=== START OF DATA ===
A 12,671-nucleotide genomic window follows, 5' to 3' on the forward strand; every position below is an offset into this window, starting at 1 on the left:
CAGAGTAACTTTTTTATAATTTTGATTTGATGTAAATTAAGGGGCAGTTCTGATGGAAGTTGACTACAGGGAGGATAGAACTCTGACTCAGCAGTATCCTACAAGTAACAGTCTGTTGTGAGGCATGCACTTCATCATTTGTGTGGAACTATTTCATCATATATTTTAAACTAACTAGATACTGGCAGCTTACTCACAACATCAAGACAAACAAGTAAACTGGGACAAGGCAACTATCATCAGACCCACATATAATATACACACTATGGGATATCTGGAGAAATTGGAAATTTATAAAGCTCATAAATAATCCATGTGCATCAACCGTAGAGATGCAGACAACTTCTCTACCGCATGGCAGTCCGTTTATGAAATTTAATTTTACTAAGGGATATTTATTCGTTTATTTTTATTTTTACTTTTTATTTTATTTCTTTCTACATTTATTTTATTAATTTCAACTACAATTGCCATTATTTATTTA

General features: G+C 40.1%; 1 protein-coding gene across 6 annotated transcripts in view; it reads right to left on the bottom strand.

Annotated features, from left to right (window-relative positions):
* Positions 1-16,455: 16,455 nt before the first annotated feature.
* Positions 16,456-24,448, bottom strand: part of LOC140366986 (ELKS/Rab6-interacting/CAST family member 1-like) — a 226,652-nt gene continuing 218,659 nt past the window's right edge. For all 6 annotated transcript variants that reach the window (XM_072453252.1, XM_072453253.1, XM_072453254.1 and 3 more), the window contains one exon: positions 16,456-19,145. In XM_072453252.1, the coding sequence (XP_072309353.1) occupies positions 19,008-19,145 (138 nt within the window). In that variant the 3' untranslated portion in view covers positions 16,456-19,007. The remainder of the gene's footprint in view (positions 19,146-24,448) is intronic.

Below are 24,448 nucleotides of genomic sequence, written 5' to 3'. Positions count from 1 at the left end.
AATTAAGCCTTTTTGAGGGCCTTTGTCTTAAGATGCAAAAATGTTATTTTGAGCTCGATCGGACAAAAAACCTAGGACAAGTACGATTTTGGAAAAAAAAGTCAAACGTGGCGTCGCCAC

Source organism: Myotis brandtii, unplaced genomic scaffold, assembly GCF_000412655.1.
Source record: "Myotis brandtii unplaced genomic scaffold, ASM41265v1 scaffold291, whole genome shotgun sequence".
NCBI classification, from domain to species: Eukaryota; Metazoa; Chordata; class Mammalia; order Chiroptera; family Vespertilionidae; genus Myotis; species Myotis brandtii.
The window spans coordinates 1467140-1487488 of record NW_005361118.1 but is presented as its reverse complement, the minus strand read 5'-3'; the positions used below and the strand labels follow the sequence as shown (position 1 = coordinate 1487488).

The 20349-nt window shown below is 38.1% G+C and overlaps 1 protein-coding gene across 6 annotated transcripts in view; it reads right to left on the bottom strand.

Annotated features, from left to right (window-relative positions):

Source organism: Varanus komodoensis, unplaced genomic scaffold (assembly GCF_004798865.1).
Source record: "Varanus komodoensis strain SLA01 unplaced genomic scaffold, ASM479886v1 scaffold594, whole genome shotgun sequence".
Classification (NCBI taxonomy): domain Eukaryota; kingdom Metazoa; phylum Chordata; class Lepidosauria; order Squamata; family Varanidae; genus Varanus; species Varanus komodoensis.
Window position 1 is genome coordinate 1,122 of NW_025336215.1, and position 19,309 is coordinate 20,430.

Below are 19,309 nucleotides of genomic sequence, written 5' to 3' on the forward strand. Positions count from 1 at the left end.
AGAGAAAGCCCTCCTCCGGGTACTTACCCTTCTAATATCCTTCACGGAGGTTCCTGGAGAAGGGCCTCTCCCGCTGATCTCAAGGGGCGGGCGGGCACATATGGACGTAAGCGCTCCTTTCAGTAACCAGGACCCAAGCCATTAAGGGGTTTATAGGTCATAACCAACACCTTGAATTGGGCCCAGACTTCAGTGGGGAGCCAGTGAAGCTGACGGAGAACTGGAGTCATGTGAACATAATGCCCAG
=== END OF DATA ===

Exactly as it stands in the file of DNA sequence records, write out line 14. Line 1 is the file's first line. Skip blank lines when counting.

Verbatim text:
Annotated features, from left to right (window-relative positions):